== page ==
“I’m so far gone from where I was in that moment early in the year that I’m just focused on next year and, hopefully, years after that,” said Staley, 33, an 11-year NFL veteran. “I feel like I can still play.

“I think this last half of the season I played some of the best football of my career. I feel very confident in what we’re doing schematically with the people surrounding us, and it shows in my own play.”

Staley would join fullback Kyle Juszczyk, who was the only 49ers player named to the Pro Bowl when the teams were announced in last month.

Foles frenzy: Eagles fly over Vikings to meet Patriots in Super Bowl LII

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Foles frenzy: Eagles fly over Vikings to meet Patriots in Super Bowl LII

BOX SCORE

PHILADELPHIA -- Hey Philly, maybe it's time to forget Carson Wentz. Nick Foles might be good enough to win the Eagles their first Super Bowl.

Foles was on fire Sunday night against the stingiest scoring defense in the NFL. Philly made big play after big play on both sides of the ball in a stunning 38-7 rout of the Minnesota Vikings for the NFC championship.

Next up after their most-lopsided playoff victory: the Eagles' first Super Bowl appearance since 2005, against the team that beat them then, AFC champion New England.

Foles replaced the injured Wentz in Game 13 and finished off a rise from last place to first in the NFC East. There were plenty of doubters entering the playoffs, but the former starter in Philadelphia (15-3) under another regime has been brilliant.

His best work might have come against Minnesota (14-4) and its vaunted defense that was torn apart in every manner. Foles threw for 352 yards and three touchdowns, showing poise, escapability and moxie in going 26 for 33.

In doing so - helped greatly by the Eagles' domination on defense and a spectacular weaving 50-yard interception return TD by Patrick Robinson - Foles ruined the Vikings' hopes of being the first team to play in a Super Bowl in its own stadium

Instead, the Eagles will seek their first Super Bowl crown in Minnesota on Feb. 4; their last championship came in 1960.

OVER AT HALFTIME: Minnesota made it look easy at the outset, driving 75 yards on nine plays, each of which gained yardage. The payoff was a 25-yard throw from Case Keenum to Kyle Rudolph well behind linebacker Najee Goode as Philadelphia's defense looked confused on the play.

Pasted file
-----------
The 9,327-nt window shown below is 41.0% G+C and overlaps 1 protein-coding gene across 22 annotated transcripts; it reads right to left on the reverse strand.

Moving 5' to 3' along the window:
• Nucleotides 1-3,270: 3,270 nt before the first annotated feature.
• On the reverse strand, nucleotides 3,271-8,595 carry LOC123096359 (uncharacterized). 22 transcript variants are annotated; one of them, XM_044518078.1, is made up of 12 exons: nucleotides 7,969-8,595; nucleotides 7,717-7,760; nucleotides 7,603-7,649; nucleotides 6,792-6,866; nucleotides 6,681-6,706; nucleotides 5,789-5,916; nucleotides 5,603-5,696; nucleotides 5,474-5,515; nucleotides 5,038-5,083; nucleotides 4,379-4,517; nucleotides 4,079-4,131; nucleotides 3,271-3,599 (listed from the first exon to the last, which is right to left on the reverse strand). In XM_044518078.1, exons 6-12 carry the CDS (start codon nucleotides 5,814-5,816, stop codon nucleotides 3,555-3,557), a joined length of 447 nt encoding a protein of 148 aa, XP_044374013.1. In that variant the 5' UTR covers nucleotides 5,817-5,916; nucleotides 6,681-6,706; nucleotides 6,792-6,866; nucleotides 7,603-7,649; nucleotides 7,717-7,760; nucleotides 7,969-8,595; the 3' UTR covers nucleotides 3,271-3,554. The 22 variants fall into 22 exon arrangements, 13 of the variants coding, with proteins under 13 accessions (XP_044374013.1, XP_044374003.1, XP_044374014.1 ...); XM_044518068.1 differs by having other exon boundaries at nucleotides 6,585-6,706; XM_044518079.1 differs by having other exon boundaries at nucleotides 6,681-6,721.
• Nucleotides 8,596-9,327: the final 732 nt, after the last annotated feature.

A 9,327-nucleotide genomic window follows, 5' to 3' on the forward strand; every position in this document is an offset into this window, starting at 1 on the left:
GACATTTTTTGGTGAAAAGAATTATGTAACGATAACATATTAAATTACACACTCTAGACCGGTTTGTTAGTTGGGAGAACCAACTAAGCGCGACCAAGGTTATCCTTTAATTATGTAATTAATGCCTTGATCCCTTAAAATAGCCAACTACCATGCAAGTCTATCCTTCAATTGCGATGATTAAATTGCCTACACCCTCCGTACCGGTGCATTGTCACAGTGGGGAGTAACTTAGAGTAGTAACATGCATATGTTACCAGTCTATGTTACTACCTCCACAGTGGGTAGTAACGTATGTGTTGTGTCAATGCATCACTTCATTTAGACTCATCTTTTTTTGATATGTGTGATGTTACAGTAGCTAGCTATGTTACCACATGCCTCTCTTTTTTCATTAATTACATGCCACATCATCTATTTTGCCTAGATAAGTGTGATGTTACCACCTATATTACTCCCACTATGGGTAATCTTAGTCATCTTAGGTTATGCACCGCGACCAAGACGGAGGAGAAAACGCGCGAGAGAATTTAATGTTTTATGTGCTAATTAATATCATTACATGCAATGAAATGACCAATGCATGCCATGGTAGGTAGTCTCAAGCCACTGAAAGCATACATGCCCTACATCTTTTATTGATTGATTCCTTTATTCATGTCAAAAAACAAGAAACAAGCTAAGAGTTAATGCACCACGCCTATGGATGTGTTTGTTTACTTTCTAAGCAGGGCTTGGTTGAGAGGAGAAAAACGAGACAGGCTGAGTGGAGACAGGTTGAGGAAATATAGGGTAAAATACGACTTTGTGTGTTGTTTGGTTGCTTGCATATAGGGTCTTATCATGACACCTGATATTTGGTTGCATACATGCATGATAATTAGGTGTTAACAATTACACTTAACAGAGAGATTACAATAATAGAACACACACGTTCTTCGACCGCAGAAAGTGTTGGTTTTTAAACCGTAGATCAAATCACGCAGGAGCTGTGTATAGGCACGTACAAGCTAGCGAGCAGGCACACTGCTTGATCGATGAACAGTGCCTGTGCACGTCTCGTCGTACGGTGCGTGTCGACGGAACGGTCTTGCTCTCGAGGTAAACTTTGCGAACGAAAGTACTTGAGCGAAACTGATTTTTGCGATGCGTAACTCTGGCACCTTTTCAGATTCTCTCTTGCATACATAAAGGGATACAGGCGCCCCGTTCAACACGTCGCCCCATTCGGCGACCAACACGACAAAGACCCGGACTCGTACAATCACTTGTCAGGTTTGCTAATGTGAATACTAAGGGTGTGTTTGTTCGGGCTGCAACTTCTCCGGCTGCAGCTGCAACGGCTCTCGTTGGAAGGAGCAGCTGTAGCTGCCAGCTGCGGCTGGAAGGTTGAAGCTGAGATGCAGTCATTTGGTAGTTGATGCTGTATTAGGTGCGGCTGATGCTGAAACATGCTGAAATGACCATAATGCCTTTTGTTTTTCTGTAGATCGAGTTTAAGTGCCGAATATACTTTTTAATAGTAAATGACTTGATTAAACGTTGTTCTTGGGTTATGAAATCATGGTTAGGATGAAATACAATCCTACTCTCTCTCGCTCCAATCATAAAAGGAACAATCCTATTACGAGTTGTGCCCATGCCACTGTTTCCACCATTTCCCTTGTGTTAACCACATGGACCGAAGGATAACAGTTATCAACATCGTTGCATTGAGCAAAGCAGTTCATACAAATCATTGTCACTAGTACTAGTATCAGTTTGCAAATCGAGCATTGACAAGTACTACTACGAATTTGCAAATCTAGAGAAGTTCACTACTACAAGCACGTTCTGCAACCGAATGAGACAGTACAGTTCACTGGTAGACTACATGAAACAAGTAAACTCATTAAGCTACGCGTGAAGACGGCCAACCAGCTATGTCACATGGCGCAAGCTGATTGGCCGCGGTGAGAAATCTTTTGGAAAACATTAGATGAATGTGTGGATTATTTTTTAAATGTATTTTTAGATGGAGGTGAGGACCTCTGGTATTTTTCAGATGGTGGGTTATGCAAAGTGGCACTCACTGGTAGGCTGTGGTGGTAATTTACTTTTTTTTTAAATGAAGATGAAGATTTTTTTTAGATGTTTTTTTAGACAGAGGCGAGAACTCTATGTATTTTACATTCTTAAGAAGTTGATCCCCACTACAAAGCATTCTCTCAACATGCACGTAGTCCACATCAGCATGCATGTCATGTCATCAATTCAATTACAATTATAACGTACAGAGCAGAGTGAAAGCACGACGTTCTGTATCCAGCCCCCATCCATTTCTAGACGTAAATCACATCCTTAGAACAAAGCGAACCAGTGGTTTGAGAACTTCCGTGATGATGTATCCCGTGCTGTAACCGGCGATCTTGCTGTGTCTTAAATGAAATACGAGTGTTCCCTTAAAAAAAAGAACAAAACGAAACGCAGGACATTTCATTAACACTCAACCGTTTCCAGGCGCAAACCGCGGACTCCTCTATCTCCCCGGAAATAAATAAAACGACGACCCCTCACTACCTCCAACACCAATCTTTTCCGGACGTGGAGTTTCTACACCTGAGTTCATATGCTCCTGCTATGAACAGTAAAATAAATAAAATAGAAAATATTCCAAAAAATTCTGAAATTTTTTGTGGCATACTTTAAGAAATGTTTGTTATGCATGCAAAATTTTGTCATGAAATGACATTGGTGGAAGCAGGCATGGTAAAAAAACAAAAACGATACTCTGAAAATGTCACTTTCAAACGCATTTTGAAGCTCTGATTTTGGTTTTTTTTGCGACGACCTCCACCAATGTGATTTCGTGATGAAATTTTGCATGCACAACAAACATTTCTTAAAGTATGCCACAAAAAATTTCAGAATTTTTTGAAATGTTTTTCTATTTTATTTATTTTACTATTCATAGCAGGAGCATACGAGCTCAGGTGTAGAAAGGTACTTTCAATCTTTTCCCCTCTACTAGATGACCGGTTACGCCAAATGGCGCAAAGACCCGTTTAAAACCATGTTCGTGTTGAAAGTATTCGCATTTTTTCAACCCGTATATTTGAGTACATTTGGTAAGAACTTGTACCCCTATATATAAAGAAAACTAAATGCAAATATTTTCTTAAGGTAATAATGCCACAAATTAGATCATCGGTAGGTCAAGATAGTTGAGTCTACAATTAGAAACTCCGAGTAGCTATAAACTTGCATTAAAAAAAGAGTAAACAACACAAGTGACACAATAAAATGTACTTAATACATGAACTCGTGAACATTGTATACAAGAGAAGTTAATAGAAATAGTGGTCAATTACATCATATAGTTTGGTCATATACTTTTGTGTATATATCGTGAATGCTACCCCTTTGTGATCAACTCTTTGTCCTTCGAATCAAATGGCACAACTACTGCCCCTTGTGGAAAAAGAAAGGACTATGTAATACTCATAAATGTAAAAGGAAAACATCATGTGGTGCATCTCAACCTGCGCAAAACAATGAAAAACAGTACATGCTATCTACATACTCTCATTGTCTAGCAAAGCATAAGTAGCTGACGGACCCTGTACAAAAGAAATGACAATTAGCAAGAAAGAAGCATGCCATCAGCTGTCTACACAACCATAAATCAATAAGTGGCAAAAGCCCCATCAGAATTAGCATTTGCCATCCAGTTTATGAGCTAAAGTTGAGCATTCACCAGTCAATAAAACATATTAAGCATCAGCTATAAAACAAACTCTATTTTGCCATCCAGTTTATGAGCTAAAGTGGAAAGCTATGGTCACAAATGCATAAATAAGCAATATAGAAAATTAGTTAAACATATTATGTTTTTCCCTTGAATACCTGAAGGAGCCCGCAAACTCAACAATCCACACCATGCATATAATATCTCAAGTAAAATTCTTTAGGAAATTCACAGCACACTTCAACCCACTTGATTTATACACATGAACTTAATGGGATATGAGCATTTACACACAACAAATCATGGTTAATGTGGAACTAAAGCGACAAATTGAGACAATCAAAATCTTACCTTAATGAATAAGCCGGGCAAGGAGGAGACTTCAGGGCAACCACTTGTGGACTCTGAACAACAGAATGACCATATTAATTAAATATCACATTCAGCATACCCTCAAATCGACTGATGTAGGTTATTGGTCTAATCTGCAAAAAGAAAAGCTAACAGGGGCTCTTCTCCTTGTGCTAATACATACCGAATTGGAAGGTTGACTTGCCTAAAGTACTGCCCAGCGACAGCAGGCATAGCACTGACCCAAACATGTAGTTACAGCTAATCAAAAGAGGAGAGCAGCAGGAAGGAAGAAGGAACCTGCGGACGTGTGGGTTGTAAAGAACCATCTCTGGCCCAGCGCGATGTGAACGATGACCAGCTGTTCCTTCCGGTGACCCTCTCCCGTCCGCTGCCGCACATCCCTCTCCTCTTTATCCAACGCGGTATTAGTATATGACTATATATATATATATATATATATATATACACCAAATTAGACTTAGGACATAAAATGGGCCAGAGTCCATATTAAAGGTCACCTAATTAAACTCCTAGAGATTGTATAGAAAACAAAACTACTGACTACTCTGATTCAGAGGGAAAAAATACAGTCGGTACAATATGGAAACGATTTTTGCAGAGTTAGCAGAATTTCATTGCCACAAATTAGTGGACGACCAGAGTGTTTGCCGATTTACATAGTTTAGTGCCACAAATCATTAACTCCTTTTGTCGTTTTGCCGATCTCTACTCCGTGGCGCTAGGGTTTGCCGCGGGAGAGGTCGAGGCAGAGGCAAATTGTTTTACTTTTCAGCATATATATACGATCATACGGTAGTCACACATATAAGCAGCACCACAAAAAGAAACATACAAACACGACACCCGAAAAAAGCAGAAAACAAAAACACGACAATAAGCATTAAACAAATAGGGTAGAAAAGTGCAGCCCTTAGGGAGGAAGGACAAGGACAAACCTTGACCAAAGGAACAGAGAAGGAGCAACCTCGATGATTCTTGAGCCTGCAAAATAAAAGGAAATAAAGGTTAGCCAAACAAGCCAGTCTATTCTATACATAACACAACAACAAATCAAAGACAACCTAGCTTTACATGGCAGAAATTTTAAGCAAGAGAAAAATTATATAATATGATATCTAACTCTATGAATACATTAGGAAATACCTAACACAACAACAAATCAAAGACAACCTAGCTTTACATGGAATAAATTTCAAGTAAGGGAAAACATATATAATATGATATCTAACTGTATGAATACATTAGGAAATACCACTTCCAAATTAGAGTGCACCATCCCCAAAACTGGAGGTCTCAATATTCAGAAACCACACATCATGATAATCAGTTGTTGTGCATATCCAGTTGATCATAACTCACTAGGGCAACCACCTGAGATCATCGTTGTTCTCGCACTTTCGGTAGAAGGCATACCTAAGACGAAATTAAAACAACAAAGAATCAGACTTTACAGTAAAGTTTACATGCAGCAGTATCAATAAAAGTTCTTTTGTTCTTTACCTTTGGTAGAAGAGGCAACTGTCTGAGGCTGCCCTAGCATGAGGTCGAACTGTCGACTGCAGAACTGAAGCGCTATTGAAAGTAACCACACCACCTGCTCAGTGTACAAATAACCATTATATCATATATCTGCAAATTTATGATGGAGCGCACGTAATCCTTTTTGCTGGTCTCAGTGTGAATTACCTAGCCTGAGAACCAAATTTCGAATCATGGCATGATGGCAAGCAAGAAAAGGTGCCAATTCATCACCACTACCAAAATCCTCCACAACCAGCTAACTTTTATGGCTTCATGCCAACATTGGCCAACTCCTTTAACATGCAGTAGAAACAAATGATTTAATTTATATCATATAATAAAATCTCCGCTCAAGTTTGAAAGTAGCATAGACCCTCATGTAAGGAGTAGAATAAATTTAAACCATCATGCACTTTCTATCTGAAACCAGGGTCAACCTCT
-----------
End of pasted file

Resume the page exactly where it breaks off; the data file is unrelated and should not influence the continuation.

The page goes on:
That didn't happen again for Philly.

Defensive end Chris Long had a huge hand in Robinson's 50-yard interception return. Long burst in from the left side and got his arm on Keenum to disrupt the throw for Adam Thielen. The ball went directly to Robinson, who sped down the left side, then made a sharp cut to the right and got a superb block from Ronald Darby to reach the end zone.

Inspired, Philly's D forced a three-and-out, the Foles led the Eagles on a 12-play, 75-yard masterpiece of a drive. LeGarrette Blount showed all his power and escapability on an 11-yard surge up the middle for a 14-7 lead.

Turnovers, something Minnesota rarely committed with an NFC-low 14 during the season, hurt again and not only ended a solid drive, but set up more Philly points. On third down from the Eagles 15, Keenum was blindsided by rookie Derek Barnett, and the ball bounced directly to Long.

It was only the second strip-sack the Vikings have been victimized by all season.

A blown coverage - another rarity for Minnesota - on third-and-10 allowed Alshon Jeffery to get wide open for a 53-yard TD, and Philadelphia tacked on Elliott's 38-yard field goal to make it 24-3 at halftime.

DANCING IN THE LINC: Fifty seconds into the final quarter, with the score 38-7, Eagles players on the sideline and waiting to kick off on the field were dancing up a storm and fans were chanting "We want Brady."

They get Tom Brady and company in two weeks.

BACK TO THE BIG GAME: Long won the Super Bowl last year with the Patriots, as did Blount. Now they return on the other side.

QUICK DRIVE: Philadelphia got the ball with 29 seconds remaining in the first half at its 20. Foles hit passes of 11 yards to Jay Ajayi, 36 to Ertz and 13 to Ajayi before Elliott's field goal to end the half.

THIRD DOWNS: Minnesota was the league's best team defending third downs and was third in converting them. Yet Philadelphia went 10 for 14.

NEXT UP: Minnesota returns home to watch two other teams play at its stadium for the Lombardi Trophy.

With the entire stadium singing "Fly Eagles Fly" during the NFC trophy ceremony, Philadelphia can look forward to facing New England in Super Bowl 52 on Feb. 4